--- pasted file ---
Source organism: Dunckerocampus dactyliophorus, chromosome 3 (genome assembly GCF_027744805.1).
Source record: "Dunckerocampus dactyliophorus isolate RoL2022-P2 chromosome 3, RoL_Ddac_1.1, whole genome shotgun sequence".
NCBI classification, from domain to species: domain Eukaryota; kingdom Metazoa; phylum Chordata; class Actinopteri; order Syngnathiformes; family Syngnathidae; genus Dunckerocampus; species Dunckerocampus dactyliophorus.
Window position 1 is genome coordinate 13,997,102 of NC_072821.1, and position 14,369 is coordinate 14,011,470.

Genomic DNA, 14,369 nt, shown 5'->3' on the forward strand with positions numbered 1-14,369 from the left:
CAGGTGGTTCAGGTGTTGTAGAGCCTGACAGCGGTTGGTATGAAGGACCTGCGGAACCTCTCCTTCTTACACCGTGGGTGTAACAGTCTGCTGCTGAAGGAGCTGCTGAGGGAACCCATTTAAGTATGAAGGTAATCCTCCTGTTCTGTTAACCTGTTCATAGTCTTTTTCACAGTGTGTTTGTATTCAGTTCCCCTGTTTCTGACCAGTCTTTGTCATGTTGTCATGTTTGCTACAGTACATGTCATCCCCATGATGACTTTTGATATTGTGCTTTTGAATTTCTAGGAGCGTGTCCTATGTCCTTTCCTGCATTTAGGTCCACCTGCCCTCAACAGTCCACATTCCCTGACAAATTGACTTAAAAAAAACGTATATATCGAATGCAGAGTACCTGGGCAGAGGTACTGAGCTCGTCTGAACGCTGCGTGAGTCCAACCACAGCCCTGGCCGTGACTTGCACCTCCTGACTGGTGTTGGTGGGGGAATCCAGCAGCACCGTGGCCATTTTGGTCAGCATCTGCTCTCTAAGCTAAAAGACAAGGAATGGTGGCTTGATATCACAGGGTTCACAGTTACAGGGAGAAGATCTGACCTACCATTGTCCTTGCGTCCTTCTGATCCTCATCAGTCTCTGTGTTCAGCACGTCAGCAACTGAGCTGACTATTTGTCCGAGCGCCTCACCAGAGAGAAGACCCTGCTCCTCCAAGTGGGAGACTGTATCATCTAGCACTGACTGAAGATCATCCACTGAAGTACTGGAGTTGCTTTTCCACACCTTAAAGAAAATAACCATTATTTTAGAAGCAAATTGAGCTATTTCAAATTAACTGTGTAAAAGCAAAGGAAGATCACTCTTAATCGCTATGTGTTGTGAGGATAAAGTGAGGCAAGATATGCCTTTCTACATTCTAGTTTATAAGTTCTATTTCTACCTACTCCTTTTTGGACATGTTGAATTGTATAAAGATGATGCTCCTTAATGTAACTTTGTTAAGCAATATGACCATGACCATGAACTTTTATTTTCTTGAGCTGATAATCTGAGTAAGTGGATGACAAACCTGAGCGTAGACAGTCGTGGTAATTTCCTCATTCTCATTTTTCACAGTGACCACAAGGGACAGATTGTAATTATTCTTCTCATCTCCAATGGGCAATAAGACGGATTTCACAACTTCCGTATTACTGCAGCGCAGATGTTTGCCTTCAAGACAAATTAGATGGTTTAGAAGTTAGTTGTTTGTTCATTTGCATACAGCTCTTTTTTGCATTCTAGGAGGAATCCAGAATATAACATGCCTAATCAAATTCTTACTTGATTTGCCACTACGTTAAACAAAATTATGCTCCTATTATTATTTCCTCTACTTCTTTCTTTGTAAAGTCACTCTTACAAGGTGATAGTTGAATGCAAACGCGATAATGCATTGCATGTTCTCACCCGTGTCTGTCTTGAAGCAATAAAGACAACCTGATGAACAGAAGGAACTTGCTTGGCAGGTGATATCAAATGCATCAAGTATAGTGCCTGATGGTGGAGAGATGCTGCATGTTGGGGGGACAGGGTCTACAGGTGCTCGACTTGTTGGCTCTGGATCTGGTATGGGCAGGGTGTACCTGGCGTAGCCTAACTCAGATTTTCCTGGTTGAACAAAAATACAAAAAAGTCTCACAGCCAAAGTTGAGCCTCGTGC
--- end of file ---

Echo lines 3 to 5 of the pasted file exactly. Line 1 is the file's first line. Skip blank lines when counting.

NCBI classification, from domain to species: domain Eukaryota; kingdom Metazoa; phylum Chordata; class Actinopteri; order Syngnathiformes; family Syngnathidae; genus Dunckerocampus; species Dunckerocampus dactyliophorus.
Window position 1 is genome coordinate 13,997,102 of NC_072821.1, and position 14,369 is coordinate 14,011,470.

Genomic DNA, 14,369 nt, shown 5'->3' on the forward strand with positions numbered 1-14,369 from the left: